- Special Sections
- Public Notices
If you watched any of the Republican National Convention, you had to notice the sea of white faces that stared back at you from the hall. It was very difficult to spot a delegate of color.
You couldn’t help but notice, too, that most of those white people appeared to be rather well-heeled, let’s say. Well paid; well off; living the Republican dream.
It shouldn’t be necessary to remind people that the GOP is today what it’s always been: the party of the rich and the privileged, and also a party that remains nearly all white.
The party’s nominee for president, John McCain, owns seven houses, even though he recently couldn’t remember that. His wife, Cindy McCain, is the heiress to a beer company fortune. She certainly doesn’t have to work another day in her life, does she?
Now, I’ll grant you that given a choice most people would choose to be as rich as many Republicans are, and no one should begrudge those who got their wealth by hard work and, yes, good luck. But the kind of lifestyle lived by those who were on the receiving end of the great majority of George W. Bush’s tax cuts is just a fantasy for most people.
The “average American,” - and there is such a person - works hard to simply put food on the table, pay all the required bills, and hope to be able to send the kids to college. It’s always been the Democratic Party, not Republicans, who have worked the most on behalf of those kinds of people.
How can John McCain, the owner of seven homes, know what it’s like for working class people? Remember, he wants to make the Bush tax cuts permanent. He doesn’t support putting an end to the obscenity of insurance companies running health care. He seems far more in touch with his own wealthy class than he does with you or me.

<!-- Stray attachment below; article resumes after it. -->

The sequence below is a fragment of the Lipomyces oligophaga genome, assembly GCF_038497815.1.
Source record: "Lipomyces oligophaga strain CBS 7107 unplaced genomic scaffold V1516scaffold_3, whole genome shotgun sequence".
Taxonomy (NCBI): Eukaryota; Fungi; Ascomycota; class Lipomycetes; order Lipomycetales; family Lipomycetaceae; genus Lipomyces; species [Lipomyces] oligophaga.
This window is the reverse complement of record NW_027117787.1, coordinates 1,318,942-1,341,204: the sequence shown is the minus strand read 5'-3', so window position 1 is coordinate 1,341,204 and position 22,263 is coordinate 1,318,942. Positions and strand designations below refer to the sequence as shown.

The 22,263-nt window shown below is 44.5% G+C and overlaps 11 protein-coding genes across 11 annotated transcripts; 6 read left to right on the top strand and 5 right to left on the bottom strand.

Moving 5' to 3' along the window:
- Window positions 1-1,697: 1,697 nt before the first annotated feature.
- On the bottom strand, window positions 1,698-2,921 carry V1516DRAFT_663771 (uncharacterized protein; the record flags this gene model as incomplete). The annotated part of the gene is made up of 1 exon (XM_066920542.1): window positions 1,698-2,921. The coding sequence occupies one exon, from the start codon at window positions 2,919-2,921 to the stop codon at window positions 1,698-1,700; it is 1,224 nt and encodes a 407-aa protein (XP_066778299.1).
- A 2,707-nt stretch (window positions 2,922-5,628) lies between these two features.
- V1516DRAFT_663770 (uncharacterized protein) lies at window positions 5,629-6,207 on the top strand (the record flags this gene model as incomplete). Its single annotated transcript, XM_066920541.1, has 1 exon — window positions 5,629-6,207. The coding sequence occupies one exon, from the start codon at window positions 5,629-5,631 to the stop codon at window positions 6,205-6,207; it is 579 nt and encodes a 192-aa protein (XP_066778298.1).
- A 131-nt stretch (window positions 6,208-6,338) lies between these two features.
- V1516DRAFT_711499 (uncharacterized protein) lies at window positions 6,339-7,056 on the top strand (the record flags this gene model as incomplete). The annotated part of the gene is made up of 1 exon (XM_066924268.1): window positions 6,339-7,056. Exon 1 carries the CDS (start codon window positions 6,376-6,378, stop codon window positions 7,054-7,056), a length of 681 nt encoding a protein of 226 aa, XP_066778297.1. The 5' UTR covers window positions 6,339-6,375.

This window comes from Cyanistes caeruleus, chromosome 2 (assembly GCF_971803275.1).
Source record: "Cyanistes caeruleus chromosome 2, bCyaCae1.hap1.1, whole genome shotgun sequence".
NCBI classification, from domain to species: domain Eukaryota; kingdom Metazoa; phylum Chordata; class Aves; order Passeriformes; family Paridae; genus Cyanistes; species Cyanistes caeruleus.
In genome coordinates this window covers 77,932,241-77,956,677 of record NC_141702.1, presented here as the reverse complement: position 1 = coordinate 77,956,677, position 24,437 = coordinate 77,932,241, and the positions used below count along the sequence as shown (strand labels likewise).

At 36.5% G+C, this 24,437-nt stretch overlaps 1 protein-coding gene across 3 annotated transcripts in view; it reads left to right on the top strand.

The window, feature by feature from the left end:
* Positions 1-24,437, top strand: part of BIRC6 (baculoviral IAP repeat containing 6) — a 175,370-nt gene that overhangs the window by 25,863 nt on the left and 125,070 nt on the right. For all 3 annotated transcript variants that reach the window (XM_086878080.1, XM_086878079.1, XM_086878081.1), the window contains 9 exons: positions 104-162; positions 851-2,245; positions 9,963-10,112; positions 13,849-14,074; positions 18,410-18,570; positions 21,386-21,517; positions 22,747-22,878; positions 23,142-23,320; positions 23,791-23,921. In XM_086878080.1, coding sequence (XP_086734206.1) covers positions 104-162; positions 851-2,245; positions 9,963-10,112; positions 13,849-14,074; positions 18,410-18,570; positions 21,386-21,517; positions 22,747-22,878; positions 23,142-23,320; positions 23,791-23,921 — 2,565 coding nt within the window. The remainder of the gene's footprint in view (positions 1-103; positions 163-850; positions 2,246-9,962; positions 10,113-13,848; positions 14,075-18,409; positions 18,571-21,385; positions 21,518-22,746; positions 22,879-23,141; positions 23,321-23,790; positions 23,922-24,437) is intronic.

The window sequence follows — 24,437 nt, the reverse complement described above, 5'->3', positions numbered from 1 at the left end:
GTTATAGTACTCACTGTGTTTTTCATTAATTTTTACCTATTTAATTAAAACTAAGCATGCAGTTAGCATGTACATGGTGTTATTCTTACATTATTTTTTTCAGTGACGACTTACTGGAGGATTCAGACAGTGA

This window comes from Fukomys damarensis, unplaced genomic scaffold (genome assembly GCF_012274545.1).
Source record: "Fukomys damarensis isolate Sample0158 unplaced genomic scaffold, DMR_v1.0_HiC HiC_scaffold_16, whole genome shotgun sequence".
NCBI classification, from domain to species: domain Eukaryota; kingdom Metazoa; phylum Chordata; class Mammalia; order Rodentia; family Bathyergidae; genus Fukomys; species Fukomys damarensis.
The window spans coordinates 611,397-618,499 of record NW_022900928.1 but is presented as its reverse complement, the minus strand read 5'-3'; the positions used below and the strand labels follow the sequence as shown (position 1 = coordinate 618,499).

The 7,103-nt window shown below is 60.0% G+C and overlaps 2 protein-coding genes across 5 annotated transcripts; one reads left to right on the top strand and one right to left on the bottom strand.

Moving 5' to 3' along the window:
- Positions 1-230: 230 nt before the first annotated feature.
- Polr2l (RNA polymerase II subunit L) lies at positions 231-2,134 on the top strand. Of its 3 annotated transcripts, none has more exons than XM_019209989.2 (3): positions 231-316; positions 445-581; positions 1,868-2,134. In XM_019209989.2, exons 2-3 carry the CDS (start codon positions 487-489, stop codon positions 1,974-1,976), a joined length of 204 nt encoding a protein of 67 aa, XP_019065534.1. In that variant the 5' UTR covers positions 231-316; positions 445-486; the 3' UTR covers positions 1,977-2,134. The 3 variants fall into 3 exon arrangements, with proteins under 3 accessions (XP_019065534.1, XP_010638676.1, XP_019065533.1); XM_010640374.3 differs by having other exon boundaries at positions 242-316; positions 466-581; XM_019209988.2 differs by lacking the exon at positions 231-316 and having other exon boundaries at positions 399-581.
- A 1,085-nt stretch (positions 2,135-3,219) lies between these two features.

His party is also still unable to attract citizens who represent the increasingly diverse population of this country. No black Republican has been elected as governor, senator, or member of the U.S. House in the last six years.
Michael Steele, who was asked to speak at the convention for all the obvious reasons, is one of the few high-profile African-Americans in the GOP. Steele gave an interview later to the Washington Post and expressed his own frustration at the party’s inability to look like America.
Don’t they get it? Don’t they realize that by the middle of this century, white people will be the new racial minority? Can’t they see voting trends in all the recent elections that demonstrate how blacks and Hispanics are the foundation for Democratic victories everywhere, including Virginia?
But when your one idea is that “government is bad,” and that people - regardless of their circumstances - need only to “pick themselves up by their bootstraps” in order to get as rich as John McCain, you see why people who have suffered economically shouldn’t trust Republicans.
Blacks know, too, that the GOP and most American conservatives were hostile to the civil rights movement. Barry Goldwater opposed the U.S. Civil Rights Act in 1964, calling it “government interference.” Conservatives still rant against affirmative action (despite the career of Clarence Thomas), and have routinely opposed the renewal of the historic Voting Rights Act.
Barack Obama, the first African-American presidential nominee of a major party, has insisted that this campaign isn’t about race. It isn’t. But the whiteness of the GOP and its policies that favor the rich should be reason enough for working class Americans to vote Democrat.
Rick Howell, a Bedford native, is a member of the Roanoke City Democratic Committee, and can be reached by e-mail at NewCenHowell@aol.com.